ImageWhen I rang Sara Harrison, UK Director of Hauser and Wirth, to ask why there were no signs telling people the true nature of the project she said this is what the artist wanted. When I pointed out that this was a misrepresentation of what was happening in the building and exploitation of the participants for the artist’s own ends, she said she did not agree with this but some people had said that. When I asked if they would put up a sign at the building telling people the real situations she said the artist would not agree to this but she would ask the people working there to tell people the truth if they asked directly.

Returning to the reviews, this project is neither a “pop up” nor a sardonic take on Cameron’s Big Society. This project was incredibly well funded and long planned down to the smallest detail and included putting a new floor into the Grade 1 listed building. Hardly “pop up”. Further, this project, rather than be a sardonic take, is an actual example of Cameron’s Big Society Britain. It cons those who need and hope for a well maintained community centre. In so doing, it is a sardonic take on the poor, homeless, young, old, vulnerable who are being conned. That is, it uses those who need and hope for a well equipped community centre, the poor, vulnerable and homeless.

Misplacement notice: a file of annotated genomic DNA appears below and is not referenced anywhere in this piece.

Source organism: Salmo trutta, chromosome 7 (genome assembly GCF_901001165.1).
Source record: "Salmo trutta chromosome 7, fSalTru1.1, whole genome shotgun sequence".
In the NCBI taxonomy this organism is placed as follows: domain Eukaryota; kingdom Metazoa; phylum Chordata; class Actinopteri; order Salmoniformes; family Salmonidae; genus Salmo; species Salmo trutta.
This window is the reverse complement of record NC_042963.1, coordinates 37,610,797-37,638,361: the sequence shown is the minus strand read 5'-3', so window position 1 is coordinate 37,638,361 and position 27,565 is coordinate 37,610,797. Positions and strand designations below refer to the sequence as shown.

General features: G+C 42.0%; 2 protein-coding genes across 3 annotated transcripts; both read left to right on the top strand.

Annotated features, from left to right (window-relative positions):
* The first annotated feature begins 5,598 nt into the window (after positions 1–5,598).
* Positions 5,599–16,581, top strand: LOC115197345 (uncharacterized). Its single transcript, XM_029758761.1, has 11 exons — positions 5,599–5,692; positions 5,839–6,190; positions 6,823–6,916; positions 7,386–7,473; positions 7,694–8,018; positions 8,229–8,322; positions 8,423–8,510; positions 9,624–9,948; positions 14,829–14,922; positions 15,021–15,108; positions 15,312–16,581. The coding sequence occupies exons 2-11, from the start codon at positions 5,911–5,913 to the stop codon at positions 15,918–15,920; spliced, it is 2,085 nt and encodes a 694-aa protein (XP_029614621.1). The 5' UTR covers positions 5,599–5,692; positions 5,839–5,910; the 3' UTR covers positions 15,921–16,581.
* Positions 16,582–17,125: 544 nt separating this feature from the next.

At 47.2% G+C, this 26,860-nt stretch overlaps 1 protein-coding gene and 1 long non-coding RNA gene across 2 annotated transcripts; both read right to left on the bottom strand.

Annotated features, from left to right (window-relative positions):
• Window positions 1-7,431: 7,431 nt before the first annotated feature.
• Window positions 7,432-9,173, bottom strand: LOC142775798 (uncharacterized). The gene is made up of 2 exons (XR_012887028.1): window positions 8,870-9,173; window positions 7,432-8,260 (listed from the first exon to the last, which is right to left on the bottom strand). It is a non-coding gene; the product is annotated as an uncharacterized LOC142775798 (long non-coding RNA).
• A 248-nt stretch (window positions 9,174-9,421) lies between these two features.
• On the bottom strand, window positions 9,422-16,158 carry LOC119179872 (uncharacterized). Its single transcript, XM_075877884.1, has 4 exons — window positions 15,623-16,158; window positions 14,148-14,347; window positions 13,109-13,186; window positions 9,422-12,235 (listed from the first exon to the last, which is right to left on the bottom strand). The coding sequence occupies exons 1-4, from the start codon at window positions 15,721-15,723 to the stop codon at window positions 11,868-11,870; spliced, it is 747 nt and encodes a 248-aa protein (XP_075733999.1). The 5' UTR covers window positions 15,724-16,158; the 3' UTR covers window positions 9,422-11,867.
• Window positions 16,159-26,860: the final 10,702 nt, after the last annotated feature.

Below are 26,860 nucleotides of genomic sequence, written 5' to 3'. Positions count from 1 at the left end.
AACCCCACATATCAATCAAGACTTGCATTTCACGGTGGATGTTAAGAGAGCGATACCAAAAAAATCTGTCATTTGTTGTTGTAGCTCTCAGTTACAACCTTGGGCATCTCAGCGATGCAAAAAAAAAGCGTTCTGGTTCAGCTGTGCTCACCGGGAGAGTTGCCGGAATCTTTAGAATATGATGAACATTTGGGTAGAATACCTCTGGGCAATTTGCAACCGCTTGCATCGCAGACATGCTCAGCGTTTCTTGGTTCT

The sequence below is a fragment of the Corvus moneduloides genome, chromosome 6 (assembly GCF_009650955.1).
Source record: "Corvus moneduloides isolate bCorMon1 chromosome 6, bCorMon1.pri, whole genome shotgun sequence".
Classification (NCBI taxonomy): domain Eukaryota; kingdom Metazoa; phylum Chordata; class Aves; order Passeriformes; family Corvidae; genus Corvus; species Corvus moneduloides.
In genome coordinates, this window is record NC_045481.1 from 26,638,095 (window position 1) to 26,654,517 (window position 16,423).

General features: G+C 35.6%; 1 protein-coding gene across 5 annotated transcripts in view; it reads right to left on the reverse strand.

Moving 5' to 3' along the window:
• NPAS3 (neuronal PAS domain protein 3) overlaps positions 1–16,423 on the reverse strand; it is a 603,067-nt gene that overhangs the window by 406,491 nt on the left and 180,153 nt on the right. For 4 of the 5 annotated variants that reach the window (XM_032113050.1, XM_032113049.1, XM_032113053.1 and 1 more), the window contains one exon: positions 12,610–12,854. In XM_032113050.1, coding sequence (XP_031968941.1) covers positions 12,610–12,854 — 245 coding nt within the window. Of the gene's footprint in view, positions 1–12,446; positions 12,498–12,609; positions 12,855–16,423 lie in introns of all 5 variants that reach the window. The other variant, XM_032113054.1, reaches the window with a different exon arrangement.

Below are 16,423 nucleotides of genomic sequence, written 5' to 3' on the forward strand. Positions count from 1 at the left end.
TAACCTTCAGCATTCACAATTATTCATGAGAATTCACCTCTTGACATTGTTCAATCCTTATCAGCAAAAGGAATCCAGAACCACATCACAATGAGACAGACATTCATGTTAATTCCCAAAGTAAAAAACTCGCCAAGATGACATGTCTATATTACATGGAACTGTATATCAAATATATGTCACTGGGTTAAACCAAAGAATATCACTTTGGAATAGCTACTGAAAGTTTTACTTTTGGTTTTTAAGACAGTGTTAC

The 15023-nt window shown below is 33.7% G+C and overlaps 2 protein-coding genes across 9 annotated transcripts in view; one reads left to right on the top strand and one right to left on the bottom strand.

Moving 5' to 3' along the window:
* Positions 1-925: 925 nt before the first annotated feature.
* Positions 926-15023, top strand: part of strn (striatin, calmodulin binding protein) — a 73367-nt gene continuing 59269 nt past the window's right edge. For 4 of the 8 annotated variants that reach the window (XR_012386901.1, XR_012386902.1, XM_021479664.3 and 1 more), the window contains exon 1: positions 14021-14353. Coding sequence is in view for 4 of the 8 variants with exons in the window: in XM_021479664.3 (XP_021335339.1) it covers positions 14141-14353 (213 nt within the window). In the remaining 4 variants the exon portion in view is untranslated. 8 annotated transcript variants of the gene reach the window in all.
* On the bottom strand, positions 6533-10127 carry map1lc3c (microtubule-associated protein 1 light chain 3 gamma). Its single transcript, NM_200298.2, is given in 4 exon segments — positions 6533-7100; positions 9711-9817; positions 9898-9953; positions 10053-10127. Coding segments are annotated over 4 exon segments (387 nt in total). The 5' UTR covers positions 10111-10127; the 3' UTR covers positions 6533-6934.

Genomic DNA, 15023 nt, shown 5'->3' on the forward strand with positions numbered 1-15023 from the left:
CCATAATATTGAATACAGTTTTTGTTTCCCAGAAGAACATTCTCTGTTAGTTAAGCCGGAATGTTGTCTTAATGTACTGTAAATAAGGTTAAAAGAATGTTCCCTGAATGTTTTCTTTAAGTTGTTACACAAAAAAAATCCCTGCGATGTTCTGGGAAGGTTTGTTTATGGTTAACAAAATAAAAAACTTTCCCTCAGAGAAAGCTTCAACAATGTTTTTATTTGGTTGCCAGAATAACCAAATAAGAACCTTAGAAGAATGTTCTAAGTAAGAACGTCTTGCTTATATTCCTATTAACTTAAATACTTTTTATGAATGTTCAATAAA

The insult of not being told the “community centre” was an art project was compounded throughout the life of the project by more deception. For example, a memorial appeared at different times outside the gallery (see photo 1). St James Church, the neighbour of Hauser and Wirth, objected the first time this appeared and it was removed but they put it there again during the last week of the project. Of course passersby thought it was for the death of some loved person. When asked, the staff they replied “who do you think it is for? Maybe it’s not for a person…” smirking at the cleverness of “art” confounding the public.

Using established key visual indicators in an expected context but not for the shared known purpose makes no comment. It only deceives. It devalues established practices because the meaning of the spectacle is not there. Our emotional reaction to the memorial is being used for someone else’s purpose. We are being used. More than this next time someone sees a memorial, after finding out that one was just for show, will feel some hesitance about whether to take it seriously. Hence not only does this memorial deceive it devalues the notion of memorials and social interactions. It pushes us further from each other and diminishes trust and a sense of community. Far from adding anything these activities makes the world a lesser place.